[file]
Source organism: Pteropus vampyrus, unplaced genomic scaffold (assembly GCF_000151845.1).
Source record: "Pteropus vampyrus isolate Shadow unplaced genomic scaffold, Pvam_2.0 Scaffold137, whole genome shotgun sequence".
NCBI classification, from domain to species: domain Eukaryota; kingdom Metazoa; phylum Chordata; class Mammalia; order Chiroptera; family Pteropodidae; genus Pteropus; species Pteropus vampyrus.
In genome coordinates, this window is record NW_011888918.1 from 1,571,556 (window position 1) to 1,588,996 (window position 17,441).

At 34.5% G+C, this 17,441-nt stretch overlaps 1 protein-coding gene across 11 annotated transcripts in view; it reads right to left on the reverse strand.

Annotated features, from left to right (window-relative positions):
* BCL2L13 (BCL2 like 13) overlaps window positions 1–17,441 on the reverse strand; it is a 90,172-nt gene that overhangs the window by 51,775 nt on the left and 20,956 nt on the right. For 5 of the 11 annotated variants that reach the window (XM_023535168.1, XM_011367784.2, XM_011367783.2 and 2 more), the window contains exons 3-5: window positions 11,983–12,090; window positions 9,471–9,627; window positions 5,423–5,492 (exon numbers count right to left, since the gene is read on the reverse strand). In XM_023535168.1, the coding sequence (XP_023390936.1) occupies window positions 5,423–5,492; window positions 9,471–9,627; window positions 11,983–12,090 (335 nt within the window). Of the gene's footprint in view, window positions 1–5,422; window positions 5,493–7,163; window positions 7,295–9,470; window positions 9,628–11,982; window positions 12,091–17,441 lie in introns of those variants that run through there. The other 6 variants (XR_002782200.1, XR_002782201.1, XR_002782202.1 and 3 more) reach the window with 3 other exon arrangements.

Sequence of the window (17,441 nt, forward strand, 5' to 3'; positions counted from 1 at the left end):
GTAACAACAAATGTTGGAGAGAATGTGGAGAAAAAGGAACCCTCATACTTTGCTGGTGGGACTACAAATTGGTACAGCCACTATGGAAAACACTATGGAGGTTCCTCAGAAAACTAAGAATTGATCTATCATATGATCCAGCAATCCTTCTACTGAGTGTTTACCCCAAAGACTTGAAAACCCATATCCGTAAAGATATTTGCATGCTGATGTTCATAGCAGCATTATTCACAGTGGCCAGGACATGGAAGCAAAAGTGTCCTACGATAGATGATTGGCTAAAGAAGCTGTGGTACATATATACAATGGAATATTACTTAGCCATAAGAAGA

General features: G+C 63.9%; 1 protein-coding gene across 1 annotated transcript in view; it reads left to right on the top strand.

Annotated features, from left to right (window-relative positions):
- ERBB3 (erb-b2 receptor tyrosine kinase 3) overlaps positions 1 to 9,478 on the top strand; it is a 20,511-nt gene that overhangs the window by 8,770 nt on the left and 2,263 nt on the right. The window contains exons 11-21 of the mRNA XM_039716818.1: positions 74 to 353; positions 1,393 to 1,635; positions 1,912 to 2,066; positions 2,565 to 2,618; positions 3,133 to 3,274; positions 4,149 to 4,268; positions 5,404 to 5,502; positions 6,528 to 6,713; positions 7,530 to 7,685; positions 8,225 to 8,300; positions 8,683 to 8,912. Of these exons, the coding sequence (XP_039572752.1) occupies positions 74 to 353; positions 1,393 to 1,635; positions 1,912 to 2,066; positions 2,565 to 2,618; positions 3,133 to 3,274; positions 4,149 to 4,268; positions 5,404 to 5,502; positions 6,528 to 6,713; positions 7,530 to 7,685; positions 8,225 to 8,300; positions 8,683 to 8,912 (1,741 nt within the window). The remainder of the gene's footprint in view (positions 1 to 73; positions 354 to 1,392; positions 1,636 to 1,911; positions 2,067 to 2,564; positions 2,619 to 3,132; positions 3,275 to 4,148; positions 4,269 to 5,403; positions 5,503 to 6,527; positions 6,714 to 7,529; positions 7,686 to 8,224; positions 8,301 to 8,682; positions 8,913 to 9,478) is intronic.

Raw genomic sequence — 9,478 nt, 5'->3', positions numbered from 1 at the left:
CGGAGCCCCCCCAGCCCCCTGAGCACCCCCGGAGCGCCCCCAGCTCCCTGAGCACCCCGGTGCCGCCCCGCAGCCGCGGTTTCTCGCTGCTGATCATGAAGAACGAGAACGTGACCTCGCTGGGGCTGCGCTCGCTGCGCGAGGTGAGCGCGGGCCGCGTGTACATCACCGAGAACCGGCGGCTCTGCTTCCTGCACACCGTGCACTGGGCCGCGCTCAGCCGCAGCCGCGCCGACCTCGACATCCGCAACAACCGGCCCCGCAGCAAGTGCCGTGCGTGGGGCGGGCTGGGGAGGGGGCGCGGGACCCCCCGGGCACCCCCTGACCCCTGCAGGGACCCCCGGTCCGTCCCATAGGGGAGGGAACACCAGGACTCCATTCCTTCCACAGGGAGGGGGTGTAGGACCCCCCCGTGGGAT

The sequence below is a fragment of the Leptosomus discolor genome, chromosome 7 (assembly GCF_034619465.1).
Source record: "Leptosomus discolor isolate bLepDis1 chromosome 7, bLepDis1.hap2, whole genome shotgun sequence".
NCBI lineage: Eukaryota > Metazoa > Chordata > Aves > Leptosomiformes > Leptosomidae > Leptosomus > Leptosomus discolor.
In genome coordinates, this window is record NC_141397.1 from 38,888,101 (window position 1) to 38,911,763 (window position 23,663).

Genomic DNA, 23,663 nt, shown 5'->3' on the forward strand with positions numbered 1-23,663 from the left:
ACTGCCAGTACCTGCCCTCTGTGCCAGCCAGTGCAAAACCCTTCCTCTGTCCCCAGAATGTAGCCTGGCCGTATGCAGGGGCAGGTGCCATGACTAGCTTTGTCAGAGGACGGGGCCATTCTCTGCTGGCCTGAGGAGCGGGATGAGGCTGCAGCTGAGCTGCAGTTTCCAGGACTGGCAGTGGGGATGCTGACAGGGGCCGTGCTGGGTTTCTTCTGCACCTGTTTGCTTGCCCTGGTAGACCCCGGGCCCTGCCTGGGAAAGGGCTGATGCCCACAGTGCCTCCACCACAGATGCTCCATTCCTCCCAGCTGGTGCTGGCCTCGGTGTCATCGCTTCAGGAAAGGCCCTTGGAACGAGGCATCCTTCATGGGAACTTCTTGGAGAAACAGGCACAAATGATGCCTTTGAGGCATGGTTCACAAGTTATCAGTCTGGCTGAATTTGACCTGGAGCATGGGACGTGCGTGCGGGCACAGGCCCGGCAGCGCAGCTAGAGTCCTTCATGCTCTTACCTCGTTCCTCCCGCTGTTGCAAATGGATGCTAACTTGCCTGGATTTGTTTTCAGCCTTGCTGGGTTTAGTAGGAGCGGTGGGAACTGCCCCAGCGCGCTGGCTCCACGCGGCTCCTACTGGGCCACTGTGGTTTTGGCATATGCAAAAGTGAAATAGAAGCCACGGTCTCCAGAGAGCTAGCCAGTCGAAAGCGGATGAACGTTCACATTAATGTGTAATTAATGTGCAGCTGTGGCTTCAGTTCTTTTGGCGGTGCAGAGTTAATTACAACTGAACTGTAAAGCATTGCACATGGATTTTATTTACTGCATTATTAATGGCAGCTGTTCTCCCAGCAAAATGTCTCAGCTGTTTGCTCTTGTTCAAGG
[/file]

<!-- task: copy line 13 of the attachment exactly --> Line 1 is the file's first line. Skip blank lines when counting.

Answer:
Raw genomic sequence — 9,478 nt, 5'->3', positions numbered from 1 at the left: